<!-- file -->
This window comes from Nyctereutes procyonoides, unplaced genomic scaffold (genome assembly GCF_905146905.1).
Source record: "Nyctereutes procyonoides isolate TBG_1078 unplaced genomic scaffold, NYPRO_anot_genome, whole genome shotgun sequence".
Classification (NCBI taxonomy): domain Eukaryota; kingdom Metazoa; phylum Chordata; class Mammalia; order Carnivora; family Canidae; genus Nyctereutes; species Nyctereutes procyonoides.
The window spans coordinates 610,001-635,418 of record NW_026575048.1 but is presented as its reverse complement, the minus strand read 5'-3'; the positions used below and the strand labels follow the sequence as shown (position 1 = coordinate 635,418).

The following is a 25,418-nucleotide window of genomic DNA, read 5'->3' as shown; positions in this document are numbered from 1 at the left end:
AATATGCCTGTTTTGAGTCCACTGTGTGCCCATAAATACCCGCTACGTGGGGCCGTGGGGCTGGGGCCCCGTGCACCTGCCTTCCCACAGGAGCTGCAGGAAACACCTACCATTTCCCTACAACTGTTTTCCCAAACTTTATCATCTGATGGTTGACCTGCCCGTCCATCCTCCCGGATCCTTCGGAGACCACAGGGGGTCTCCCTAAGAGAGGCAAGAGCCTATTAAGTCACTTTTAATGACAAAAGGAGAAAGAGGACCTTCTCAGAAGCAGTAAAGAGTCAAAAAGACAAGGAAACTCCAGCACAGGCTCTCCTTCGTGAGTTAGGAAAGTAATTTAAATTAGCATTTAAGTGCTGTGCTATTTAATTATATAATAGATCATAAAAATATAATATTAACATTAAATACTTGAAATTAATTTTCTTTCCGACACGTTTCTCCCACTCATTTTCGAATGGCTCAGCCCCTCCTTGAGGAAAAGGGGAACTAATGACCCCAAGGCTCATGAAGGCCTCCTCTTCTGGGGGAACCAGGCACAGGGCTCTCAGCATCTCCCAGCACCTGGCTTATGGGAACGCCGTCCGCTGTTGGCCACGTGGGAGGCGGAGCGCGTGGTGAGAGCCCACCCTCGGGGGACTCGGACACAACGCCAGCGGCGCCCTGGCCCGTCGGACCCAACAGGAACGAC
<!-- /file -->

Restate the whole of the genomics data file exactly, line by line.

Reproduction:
This window comes from Nyctereutes procyonoides, unplaced genomic scaffold (genome assembly GCF_905146905.1).
Source record: "Nyctereutes procyonoides isolate TBG_1078 unplaced genomic scaffold, NYPRO_anot_genome, whole genome shotgun sequence".
Classification (NCBI taxonomy): domain Eukaryota; kingdom Metazoa; phylum Chordata; class Mammalia; order Carnivora; family Canidae; genus Nyctereutes; species Nyctereutes procyonoides.
The window spans coordinates 610,001-635,418 of record NW_026575048.1 but is presented as its reverse complement, the minus strand read 5'-3'; the positions used below and the strand labels follow the sequence as shown (position 1 = coordinate 635,418).

The following is a 25,418-nucleotide window of genomic DNA, read 5'->3' as shown; positions in this document are numbered from 1 at the left end:
AATATGCCTGTTTTGAGTCCACTGTGTGCCCATAAATACCCGCTACGTGGGGCCGTGGGGCTGGGGCCCCGTGCACCTGCCTTCCCACAGGAGCTGCAGGAAACACCTACCATTTCCCTACAACTGTTTTCCCAAACTTTATCATCTGATGGTTGACCTGCCCGTCCATCCTCCCGGATCCTTCGGAGACCACAGGGGGTCTCCCTAAGAGAGGCAAGAGCCTATTAAGTCACTTTTAATGACAAAAGGAGAAAGAGGACCTTCTCAGAAGCAGTAAAGAGTCAAAAAGACAAGGAAACTCCAGCACAGGCTCTCCTTCGTGAGTTAGGAAAGTAATTTAAATTAGCATTTAAGTGCTGTGCTATTTAATTATATAATAGATCATAAAAATATAATATTAACATTAAATACTTGAAATTAATTTTCTTTCCGACACGTTTCTCCCACTCATTTTCGAATGGCTCAGCCCCTCCTTGAGGAAAAGGGGAACTAATGACCCCAAGGCTCATGAAGGCCTCCTCTTCTGGGGGAACCAGGCACAGGGCTCTCAGCATCTCCCAGCACCTGGCTTATGGGAACGCCGTCCGCTGTTGGCCACGTGGGAGGCGGAGCGCGTGGTGAGAGCCCACCCTCGGGGGACTCGGACACAACGCCAGCGGCGCCCTGGCCCGTCGGACCCAACAGGAACGAC